Bush Official Apologizes for Slap at Guantanamo Detainees' Lawyers
A U.S. Department of Defense lawyer apologized Wednesday for his broadcast comments suggesting that corporations boycott law firms that represent detainees at the Guantanamo Bay detention facility.
In a letter to The Washington Post, Charles Cully Stimson, deputy assistant secretary of defense for detainee affairs, said the comments, made in a Jan. 11 radio interview, "do not reflect my core beliefs." Stimson said "our justice system requires vigorous representation," citing his own his experience in the Navy JAG Corps defending unpopular clients.
His apology came two days after the Pentagon disavowed his statements, saying they did not represent Defense Department views.
The remarks had touched off a salvo of criticism. More than 145 law professors and deans issued a Jan. 15 statement calling the remarks "contrary to the basic tenets of American law" and asking the Bush administration to repudiate them.
Law students are taught "that lawyers have a professional obligation to ensure that even the most despised and unpopular individuals and groups receive zealous and effective legal representation," the letter states. "At this moment in time when our courts have endorsed the right of the GuantÃ¡namo detainees to be heard in courts of law, it is critical that qualified lawyers provide effective representation to these individuals."
The deans of New Jersey's three law schools -- Stuart Deutsch of Rutgers-Newark, Patrick Hobbs of Seton Hall University, and Rayman Solomon of Rutgers-Camden -- signed the letter.
The brouhaha began during an interview on Federal News Radio marking the fifth anniversary of the first prisoners being sent to Guantanamo Bay.
Stimson broached the subject of detainee representation, pointing out that many of those lawyers work for the nation's leading law firms, the same ones that represent corporate America.
He said "it's shocking," then reeled off more than a dozen names of firms recently disclosed through a Freedom of Information Act request, including Paul Weiss Rifkind Wharton & Garrison, Hunton & Williams, Weil Gotshal & Manges, Fulbright & Jaworski, Venable, Perkins Coie, Wilmer Cutler Pickering Hale & Dorr, and Pepper Hamilton.
"When corporate CEOs see that those firms are representing the very terrorists who hit their bottom line back in 2001, those CEOs are going to make those law firms choose between representing terrorists or representing reputable firms," remarked Stimson.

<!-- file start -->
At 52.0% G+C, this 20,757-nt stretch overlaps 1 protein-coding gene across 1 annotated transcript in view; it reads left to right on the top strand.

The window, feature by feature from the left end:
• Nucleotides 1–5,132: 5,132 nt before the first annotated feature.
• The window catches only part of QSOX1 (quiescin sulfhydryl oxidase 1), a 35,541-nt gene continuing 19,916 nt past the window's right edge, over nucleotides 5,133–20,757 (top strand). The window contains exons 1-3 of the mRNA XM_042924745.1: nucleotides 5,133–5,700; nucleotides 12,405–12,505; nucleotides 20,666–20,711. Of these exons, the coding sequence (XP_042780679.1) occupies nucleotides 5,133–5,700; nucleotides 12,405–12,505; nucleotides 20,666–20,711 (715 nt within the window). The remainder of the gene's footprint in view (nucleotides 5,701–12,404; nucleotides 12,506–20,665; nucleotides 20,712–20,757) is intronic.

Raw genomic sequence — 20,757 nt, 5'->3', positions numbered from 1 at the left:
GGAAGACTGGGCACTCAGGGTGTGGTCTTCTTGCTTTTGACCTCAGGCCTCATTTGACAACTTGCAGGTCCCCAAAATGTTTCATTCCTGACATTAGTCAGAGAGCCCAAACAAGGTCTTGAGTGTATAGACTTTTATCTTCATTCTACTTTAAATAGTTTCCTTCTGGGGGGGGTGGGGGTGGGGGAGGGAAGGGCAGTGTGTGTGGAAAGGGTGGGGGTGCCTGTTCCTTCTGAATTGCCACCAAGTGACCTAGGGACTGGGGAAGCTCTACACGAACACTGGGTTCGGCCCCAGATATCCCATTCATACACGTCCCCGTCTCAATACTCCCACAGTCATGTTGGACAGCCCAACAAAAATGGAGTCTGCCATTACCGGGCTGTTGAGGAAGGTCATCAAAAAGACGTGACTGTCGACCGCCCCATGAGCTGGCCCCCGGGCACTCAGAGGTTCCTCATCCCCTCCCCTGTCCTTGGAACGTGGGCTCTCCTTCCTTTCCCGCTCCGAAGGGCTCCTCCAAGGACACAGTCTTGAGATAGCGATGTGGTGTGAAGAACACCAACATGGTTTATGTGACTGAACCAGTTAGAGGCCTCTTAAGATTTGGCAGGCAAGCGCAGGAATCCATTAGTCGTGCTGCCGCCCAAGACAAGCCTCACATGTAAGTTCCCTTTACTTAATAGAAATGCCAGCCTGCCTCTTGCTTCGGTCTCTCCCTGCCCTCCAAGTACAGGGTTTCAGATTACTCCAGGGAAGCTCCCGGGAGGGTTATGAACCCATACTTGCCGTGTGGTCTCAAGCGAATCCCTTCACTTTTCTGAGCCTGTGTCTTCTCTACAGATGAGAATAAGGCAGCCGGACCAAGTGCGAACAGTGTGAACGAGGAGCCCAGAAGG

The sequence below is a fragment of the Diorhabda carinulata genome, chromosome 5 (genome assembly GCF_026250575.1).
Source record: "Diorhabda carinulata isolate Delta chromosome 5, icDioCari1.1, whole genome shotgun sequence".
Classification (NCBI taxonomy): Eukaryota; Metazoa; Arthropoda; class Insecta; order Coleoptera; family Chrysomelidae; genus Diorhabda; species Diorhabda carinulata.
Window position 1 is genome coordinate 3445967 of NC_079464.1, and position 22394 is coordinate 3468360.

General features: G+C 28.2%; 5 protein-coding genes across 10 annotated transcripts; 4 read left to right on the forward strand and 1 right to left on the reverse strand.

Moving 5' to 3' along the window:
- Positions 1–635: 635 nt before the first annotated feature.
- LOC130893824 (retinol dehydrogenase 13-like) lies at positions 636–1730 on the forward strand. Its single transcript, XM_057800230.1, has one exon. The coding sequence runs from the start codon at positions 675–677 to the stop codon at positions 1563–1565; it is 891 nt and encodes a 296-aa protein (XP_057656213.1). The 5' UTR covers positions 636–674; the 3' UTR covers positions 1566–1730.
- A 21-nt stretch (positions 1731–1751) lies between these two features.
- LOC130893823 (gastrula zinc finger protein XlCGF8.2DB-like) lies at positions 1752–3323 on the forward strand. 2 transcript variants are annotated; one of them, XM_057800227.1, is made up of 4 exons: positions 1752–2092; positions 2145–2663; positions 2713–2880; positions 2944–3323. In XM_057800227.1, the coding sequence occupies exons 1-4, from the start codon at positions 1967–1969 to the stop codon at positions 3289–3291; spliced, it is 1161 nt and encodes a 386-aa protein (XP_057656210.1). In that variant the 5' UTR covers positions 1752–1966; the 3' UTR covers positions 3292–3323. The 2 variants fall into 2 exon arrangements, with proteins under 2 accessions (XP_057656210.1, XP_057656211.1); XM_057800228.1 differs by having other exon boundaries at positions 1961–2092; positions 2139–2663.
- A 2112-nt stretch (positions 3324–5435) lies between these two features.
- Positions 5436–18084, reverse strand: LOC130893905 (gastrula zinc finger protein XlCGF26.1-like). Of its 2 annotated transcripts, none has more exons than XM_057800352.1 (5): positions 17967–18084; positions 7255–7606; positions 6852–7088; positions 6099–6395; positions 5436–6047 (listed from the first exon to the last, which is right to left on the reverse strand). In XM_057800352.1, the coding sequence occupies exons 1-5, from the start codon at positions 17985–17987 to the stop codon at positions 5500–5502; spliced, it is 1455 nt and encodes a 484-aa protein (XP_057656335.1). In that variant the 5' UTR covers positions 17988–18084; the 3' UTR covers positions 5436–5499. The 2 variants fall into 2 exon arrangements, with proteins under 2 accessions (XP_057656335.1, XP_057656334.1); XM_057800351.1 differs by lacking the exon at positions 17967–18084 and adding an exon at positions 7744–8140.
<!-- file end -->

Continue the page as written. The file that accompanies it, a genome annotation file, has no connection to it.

One of the radio hosts, Jane Norris, then asked Stimson who was funding the representation.
Stimson's response: "It's not clear, is it? Some will maintain that they're doing it out of the goodness of their heart, that they're doing it pro bono and I suspect they are. Others are receiving monies from who knows where and I'd be curious to have them explain that."
Stimson added he was not criticizing pro bono and there are "worthwhile" clients like homeless people and domestic violence victims.
Though Stimson did not mention any New Jersey-based firms, Gibbons of Newark has played a key role in securing the detainees access to the courts.
John Gibbons argued Rasul v. Bush, where the U.S. Supreme Court ruled in 2004 that federal courts have jurisdiction to hear habeas corpus challenges by the Guantanamo detainees.
Gibbons, a retired chief judge of the 3rd U.S. Circuit Court of Appeals, could not be reached for comment.
The firm's Lawrence Lustberg says the Rasul case represented the government's effort to create "a no-law zone" and "having been rebuffed, now they try the next best thing, a no-lawyer zone."
Lustberg, who with the American Civil Liberties Union has been litigating a Freedom of Information Act request for documents showing U.S. torture and abuse of detainees, describes the firm's paying clients as "extremely supportive."
American Judicature Society president Neil Sonnett called Stimson's comments "shameful and irresponsible," while David Keene, chairman of the American Conservative Union, wrote in The Hill, a Washington, D.C., paper that covers Congress, that Stimson should be fired for his "blatant attempt to threaten the law firms."
Editorials in The New York Times, The Washington Post and many other papers condemned Stimson's remarks. On the other hand, one in The Wall Street Journal by editorial board member Robert Pollock named additional names -- Shearman & Sterling, Sullivan & Cromwell, Debevoise & Plimpton, Cleary Gottlieb and Blank Rome -- and said a senior administration official had speculated a scandal might erupt because "so much of the pro bono work being done to tilt the playing field in favor of al Qaeda appears to be subsidized by legal fees from the Fortune 500."
"If spending money you don't have is the height of stupidity, borrowing money to give it away is the height of insanity." -- anon